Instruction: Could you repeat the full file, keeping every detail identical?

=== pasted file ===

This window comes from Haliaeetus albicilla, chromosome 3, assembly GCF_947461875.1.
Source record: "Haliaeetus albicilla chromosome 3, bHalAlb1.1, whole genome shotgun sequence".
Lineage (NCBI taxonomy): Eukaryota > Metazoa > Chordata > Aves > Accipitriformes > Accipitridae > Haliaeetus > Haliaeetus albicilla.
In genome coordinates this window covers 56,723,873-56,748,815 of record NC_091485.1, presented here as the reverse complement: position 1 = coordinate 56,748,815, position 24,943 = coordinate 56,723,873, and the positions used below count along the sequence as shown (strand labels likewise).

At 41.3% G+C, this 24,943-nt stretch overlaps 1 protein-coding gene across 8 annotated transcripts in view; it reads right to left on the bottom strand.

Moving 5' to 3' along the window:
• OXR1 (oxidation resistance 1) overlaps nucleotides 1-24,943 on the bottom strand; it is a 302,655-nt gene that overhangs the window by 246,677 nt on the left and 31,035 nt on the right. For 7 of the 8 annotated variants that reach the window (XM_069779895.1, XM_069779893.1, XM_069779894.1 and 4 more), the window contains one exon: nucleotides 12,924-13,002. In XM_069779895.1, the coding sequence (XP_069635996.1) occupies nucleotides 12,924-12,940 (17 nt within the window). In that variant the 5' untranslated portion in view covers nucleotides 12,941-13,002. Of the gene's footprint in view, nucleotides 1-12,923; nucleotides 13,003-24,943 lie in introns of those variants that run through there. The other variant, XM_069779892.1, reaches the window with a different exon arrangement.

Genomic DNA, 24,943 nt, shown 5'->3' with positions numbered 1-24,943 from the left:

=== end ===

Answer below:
This window comes from Haliaeetus albicilla, chromosome 3, assembly GCF_947461875.1.
Source record: "Haliaeetus albicilla chromosome 3, bHalAlb1.1, whole genome shotgun sequence".
Lineage (NCBI taxonomy): Eukaryota > Metazoa > Chordata > Aves > Accipitriformes > Accipitridae > Haliaeetus > Haliaeetus albicilla.
In genome coordinates this window covers 56,723,873-56,748,815 of record NC_091485.1, presented here as the reverse complement: position 1 = coordinate 56,748,815, position 24,943 = coordinate 56,723,873, and the positions used below count along the sequence as shown (strand labels likewise).

At 41.3% G+C, this 24,943-nt stretch overlaps 1 protein-coding gene across 8 annotated transcripts in view; it reads right to left on the bottom strand.

Moving 5' to 3' along the window:
• OXR1 (oxidation resistance 1) overlaps nucleotides 1-24,943 on the bottom strand; it is a 302,655-nt gene that overhangs the window by 246,677 nt on the left and 31,035 nt on the right. For 7 of the 8 annotated variants that reach the window (XM_069779895.1, XM_069779893.1, XM_069779894.1 and 4 more), the window contains one exon: nucleotides 12,924-13,002. In XM_069779895.1, the coding sequence (XP_069635996.1) occupies nucleotides 12,924-12,940 (17 nt within the window). In that variant the 5' untranslated portion in view covers nucleotides 12,941-13,002. Of the gene's footprint in view, nucleotides 1-12,923; nucleotides 13,003-24,943 lie in introns of those variants that run through there. The other variant, XM_069779892.1, reaches the window with a different exon arrangement.

Genomic DNA, 24,943 nt, shown 5'->3' with positions numbered 1-24,943 from the left: